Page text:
In Myanmar we finally felt a different vibe than in the previous, Indian-influenced countries. Different religion, different cuisine (…), different culture. In terms of the lifestyle, I liked it more than India. As Buddhism is pretty liberal, people have more freedom and dress more like Europeans. But there is one identification – a skirt. Worn by both males and females, sometimes elegant, sometimes fanciful, but it’s always there. Another secret of Burmese people is Thanaka. Covering faces of the locals at all times, a white cream made of Thanaka wood protects them from the sun. They are clearly bored of traditional cream mask though, so they usually cover their cheeks with different, clowny shapes. A stimulant, reserved mostly for men (but not always!) and filling their mouth with a red liquid, is paan, a mix of betel leaf and areca nut, chewed by every man in Myanmar. I’m not sure if it’s not a cause of their terrible teeth but they don’t care much, that’s for sure. I mentioned about the food already but I didn’t mention about sugar. I’m not a healthy lifestyle freak but here sugar is really the basis of the Burmese diet. Shops are filled with sweets, packaged, sugary food and it’s difficult to find something normal to eat. Forget about traditional bread, every kind is sweet. If they don’t add sugar to your meal (once I had it in my omelet) they will add half a litre of oil. Diabetes paradise.
The religion, like everywhere in Asia, is very important. People here are very religious and incredibly generous. Not only towards redemption purposes but towards everyone, that’s the rule of karma. There are definitely too many pagodas, though. Even in Nepal there wasn’t as big accumulation of white and gold pointed temples as I’ve seen here. Houston, overwarming! Not many people speak English but they try their best. The ones who know the basics are happy to practice and talk to tourists, monks especially. Although I tried to learn some Burmese they seem to be very sensitive about the proper pronunciation so after repeating 10 times “…..” (omelet) and finally getting a response: “Aaaaah, ……!” (which was exactly what I said) I simply gave up. There are so many places in Myanmar worth visiting but the ones I remembered the most were incredible Inle lake, Ngapali beach and Hpa-an with its gorgeous landscape. Most of the areas, at least outside of the major cities, are really poor. Bamboo is the usual building material and farming is usually the major income. If you go a little off-beaten track you’ll see the life you can’t see in Europe anymore: simple, quiet and harmonised with nature. People work hard and have never heard about the machines we have in Europe. Time has stopped here and only Iphones carried by the youth reminded us we were in the XXI century.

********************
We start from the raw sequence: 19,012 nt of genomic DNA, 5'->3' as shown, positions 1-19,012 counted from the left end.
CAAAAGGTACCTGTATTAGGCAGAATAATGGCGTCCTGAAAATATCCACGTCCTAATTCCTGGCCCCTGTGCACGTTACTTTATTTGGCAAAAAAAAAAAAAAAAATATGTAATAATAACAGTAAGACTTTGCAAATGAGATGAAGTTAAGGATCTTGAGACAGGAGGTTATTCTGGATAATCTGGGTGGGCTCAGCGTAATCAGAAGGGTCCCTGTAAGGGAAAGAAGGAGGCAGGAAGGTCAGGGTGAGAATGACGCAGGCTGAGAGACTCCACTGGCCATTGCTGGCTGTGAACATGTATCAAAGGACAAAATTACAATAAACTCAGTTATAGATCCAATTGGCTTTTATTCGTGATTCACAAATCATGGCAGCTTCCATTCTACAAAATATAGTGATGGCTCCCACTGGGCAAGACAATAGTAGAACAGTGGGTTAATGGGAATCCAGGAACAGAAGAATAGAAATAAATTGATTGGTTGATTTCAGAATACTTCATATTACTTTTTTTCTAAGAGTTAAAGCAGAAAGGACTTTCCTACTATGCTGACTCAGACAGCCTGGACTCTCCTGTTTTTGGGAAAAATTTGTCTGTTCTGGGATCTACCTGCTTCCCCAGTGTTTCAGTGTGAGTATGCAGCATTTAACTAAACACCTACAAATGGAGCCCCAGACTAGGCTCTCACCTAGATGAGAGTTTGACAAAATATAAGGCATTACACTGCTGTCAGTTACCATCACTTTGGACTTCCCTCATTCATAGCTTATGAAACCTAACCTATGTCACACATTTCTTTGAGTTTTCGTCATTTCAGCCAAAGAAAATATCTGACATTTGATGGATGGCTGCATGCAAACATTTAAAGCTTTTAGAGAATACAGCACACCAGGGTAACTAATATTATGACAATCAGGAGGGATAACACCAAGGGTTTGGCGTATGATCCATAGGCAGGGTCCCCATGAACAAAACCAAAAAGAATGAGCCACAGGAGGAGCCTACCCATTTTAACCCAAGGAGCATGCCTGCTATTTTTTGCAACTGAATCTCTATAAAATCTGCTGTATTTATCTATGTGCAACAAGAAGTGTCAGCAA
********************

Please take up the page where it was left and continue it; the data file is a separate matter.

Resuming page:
Myanmar is definitely not a place where I want to become old but it’s a place that will always stay in my heart. You usually remember well the best or the worst moments of your life and here all of them were extreme. But the most important are always the people. I’ve probably never seen purer hearts and as smilling and loving people as I’ve seen here. All the locals always welcome you with a wide smile and genuine curiosity (no selfies, that’s important). Tourism here is still not well developed so the honesty and innocence of the local people is still there and I hope money will not change it one day. Besides touristy spots like Bagan or Mandalay, there are still many authentic and quiet ones and that’s probably the best thing about Myanmar. Buddhism is quite useful religion, at least for poor backpackers who have no place to sleep. Amount of temples in this case helps and monks happen to be your saviours, inviting you to their monastery, offering food or even sharing their life stories. Myanmar is a great place for those interested in Buddhism and meditation or those who simply want to change something in their life. Burmese can be the best example of how to live happily despite all the life difficulties or political situation. How to smile no matter what, treat the others with respect, love and hospitality. How to be generous even if you don’t have much. We could all learn a lot from you, Myanmar. I surely did!